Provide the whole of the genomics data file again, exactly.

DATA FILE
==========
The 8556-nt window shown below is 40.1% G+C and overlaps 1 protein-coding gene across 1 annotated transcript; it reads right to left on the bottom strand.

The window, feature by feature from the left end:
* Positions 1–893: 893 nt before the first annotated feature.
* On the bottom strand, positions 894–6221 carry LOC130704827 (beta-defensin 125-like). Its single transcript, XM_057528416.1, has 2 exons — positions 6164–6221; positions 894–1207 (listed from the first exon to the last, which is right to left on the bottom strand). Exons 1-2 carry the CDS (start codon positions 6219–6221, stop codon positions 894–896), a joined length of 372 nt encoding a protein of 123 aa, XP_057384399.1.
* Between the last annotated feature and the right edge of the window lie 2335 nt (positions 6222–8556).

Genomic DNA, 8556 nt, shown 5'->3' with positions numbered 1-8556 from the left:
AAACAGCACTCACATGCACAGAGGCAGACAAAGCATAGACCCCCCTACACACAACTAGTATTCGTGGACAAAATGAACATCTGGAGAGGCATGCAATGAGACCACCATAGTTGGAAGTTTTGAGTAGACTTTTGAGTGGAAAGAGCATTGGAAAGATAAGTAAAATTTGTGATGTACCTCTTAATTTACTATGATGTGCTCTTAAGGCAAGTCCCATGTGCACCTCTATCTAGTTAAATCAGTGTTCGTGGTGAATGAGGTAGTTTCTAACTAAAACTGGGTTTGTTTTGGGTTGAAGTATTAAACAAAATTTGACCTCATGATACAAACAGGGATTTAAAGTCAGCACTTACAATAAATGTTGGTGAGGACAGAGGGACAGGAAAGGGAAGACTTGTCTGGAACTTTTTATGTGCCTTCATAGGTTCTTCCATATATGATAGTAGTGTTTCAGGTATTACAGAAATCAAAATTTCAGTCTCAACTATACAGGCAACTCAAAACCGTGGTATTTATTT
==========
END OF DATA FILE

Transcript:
The 8556-nt window shown below is 40.1% G+C and overlaps 1 protein-coding gene across 1 annotated transcript; it reads right to left on the bottom strand.

The window, feature by feature from the left end:
* Positions 1–893: 893 nt before the first annotated feature.
* On the bottom strand, positions 894–6221 carry LOC130704827 (beta-defensin 125-like). Its single transcript, XM_057528416.1, has 2 exons — positions 6164–6221; positions 894–1207 (listed from the first exon to the last, which is right to left on the bottom strand). Exons 1-2 carry the CDS (start codon positions 6219–6221, stop codon positions 894–896), a joined length of 372 nt encoding a protein of 123 aa, XP_057384399.1.
* Between the last annotated feature and the right edge of the window lie 2335 nt (positions 6222–8556).

Genomic DNA, 8556 nt, shown 5'->3' with positions numbered 1-8556 from the left:
AAACAGCACTCACATGCACAGAGGCAGACAAAGCATAGACCCCCCTACACACAACTAGTATTCGTGGACAAAATGAACATCTGGAGAGGCATGCAATGAGACCACCATAGTTGGAAGTTTTGAGTAGACTTTTGAGTGGAAAGAGCATTGGAAAGATAAGTAAAATTTGTGATGTACCTCTTAATTTACTATGATGTGCTCTTAAGGCAAGTCCCATGTGCACCTCTATCTAGTTAAATCAGTGTTCGTGGTGAATGAGGTAGTTTCTAACTAAAACTGGGTTTGTTTTGGGTTGAAGTATTAAACAAAATTTGACCTCATGATACAAACAGGGATTTAAAGTCAGCACTTACAATAAATGTTGGTGAGGACAGAGGGACAGGAAAGGGAAGACTTGTCTGGAACTTTTTATGTGCCTTCATAGGTTCTTCCATATATGATAGTAGTGTTTCAGGTATTACAGAAATCAAAATTTCAGTCTCAACTATACAGGCAACTCAAAACCGTGGTATTTATTT